The one part of the review I would immediately take issue with is "The one non-Westminster discussed is the cricketer WG Grace, included mainly because 'as Every Englishman knows', more than any other sport, 'cricket at its best captures the soul of the nation. Fair play, etiquette and gentlemanly behaviour.' Not much of the latter is evident in the modern game, but Rees-Mogg's perceptions, here as elsewhere, are myopically rooted in the past."

The reviewer appears to have missed the point about WG just as much as Rees-Mogg has. Dr Grace was undoubtedly a great player, a man who revolutionised batting technique in particular, but he really didn't give much of a damn about fair play, etiquette or gentlemanly behaviour. Reading about his career, it's hard to escape the conclusion that even David Warner and Steve Smith might have baulked at taking the field with such a master of gamesmanship (well, more like straightforward cheating), so the dig at the modern game is unwarranted. Nor, it should be noted, was WG alone in that respect.

Thursday, 23 May 2019

Oxford Professor of Poetry

Interesting piece in The Guardian about the election of the new Oxford Professor of Poetry. Of the three candidates, I think I'd probably go for Alice Oswald, although I can also see that Andrew McMillan would be an excellent choice. As for Todd Swift, well, you can follow the links in there to see why his candidacy has caused disquiet. You can also read this "statement from an observer" on his blog. You might be able to take a shrewd guess at who the observer is.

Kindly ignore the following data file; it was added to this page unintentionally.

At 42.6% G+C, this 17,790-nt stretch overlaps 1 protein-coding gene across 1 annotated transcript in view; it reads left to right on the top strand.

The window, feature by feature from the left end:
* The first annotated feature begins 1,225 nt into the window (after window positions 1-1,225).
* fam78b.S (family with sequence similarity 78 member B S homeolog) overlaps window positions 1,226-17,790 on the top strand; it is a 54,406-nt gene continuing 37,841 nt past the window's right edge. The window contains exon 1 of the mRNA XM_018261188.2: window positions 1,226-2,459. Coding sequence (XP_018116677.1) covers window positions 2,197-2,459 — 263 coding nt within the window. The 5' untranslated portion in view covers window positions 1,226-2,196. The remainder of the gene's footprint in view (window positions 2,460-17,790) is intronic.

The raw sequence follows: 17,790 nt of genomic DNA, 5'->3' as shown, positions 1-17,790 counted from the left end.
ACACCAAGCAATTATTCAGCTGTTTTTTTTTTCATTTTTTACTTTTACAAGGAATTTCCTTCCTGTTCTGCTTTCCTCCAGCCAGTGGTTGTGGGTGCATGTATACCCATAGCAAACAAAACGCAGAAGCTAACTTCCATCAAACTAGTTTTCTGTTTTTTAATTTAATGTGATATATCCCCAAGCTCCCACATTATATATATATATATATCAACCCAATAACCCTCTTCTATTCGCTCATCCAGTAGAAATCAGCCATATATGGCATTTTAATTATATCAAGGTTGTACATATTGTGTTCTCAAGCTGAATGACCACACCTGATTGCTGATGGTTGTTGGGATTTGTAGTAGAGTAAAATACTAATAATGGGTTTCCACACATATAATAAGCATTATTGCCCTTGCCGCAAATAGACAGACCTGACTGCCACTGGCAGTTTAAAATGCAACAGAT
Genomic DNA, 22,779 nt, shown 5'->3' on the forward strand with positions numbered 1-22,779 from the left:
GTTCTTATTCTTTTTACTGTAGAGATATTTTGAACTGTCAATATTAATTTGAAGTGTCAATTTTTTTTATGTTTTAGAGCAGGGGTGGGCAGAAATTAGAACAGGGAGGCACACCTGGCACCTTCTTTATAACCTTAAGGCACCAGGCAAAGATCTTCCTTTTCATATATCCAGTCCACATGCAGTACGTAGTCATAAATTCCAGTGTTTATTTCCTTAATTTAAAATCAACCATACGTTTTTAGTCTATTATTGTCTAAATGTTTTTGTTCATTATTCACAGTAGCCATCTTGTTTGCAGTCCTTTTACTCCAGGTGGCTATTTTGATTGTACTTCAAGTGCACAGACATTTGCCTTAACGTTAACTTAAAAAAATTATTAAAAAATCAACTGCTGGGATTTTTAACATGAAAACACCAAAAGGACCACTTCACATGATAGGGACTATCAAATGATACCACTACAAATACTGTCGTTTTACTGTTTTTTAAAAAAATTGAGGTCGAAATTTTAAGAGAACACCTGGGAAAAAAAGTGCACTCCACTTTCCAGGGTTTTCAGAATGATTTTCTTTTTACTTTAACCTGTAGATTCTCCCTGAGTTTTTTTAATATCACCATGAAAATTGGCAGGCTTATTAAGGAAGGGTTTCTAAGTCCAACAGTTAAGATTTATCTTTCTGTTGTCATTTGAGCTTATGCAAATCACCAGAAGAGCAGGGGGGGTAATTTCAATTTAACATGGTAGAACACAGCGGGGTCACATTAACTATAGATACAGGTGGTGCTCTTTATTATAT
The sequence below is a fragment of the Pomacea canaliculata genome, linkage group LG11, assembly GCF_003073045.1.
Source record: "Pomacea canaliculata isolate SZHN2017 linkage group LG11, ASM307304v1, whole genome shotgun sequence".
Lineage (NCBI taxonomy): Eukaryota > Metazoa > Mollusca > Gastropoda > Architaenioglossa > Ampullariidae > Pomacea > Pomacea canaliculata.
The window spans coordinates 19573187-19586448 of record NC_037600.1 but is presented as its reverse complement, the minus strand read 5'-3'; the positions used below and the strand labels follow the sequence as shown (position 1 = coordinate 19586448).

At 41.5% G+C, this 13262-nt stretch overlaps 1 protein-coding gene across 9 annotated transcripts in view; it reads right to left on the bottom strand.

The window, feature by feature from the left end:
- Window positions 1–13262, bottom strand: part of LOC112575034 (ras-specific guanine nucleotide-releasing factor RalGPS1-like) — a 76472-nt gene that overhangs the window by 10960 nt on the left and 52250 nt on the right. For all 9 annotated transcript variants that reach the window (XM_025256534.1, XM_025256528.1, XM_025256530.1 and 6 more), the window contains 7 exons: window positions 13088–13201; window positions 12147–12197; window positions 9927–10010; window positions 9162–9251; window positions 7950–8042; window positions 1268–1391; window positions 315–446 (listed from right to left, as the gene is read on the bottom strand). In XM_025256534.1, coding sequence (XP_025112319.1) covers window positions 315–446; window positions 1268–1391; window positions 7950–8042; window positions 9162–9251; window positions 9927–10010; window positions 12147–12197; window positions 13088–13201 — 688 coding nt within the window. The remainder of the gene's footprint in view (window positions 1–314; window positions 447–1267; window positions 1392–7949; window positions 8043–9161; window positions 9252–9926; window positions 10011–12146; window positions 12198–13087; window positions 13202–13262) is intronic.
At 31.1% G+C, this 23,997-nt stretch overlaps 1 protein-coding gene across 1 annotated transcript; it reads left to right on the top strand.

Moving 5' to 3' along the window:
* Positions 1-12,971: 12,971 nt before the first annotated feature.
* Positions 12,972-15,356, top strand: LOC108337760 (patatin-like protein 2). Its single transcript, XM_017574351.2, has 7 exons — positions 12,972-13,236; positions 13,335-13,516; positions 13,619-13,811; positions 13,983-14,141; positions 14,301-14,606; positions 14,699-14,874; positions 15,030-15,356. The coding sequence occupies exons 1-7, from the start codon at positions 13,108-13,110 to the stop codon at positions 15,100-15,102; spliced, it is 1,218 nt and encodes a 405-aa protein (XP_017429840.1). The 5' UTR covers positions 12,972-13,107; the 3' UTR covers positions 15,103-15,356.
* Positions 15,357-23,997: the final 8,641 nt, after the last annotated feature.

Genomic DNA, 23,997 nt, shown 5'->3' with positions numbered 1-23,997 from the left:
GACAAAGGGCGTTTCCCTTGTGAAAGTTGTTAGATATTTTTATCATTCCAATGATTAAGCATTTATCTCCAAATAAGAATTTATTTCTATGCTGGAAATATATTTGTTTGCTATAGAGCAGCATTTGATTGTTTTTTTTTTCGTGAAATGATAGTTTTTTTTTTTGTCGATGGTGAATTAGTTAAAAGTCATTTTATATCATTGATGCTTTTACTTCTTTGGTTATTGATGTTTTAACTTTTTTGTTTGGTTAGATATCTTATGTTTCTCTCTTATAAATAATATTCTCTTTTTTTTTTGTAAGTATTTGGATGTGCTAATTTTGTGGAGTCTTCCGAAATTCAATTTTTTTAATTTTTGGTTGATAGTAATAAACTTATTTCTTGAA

Mike Brearley on Cricket

I know you're not supposed to say it, but one of the most disappointing cricket books I've ever read (possibly one of the most disappointing books, full stop), is Mike Brearley's The Art Of Captaincy.

When I bought it, 15 years ago or so, I expected to find it full of all sorts of arcane insights into cricket leadership. Brearley, after all, is considered one of England's best-ever captains, the architect of three Ashes triumphs, including the miracle turnaround of 1981. He was tactically innovative and always thoughtful, and his man management skills were legendary. A trained psychologist, he was described by admiring Aussie fast bowler Rodney Hogg as "having a degree in people".

But I felt at the time that it simply stated the obvious. I came away from it with no more idea of how Brearley achieved what he did than I had at the start. Shorter articles on captaincy, from the likes of Ian Chappell, revealed far more.

But he's more than made up for it with On Cricket. It's wide-ranging and diverse, taking in controversial issues such as ball-tampering and the Basil D'Oliveira affair as well as Brearley's opinions on some of the greats of the game, and on his own career.

Above all, it's beautifully written. Packed with detail, yet clear, concise and very readable, and Brearley's own character comes through on every page. Not in the sense that he puts himself at the centre of things, just that he approaches every subject with the same inquisitive, open-minded, tolerant and thoughtful way.

And that, I realised, probably says a great deal more about the art of captaincy than anything. As a player, how could you not want to perform well for a captain like that? One who, you could be confident, would treat every team member fairly, and never put his own ambitions above the team's. Brearley may or may not be England's greatest ever captain, but he's certainly the most interesting thinker about cricket writing today.

Wednesday, 22 May 2019

The early Simon Armitage

Over at David Belbin's website, there's this interesting piece on new Poet Laureate Simon Armitage, and specifically his early chapbooks and his first full collection, Zoom! David has reposted his original review of them, from the excellent Slow Dancer, and it's hard to take issue with his excellent review. I've not been so keen on a lot of Armitage's more recent work, but there's still a lot to like in those early books.

Monday, 20 May 2019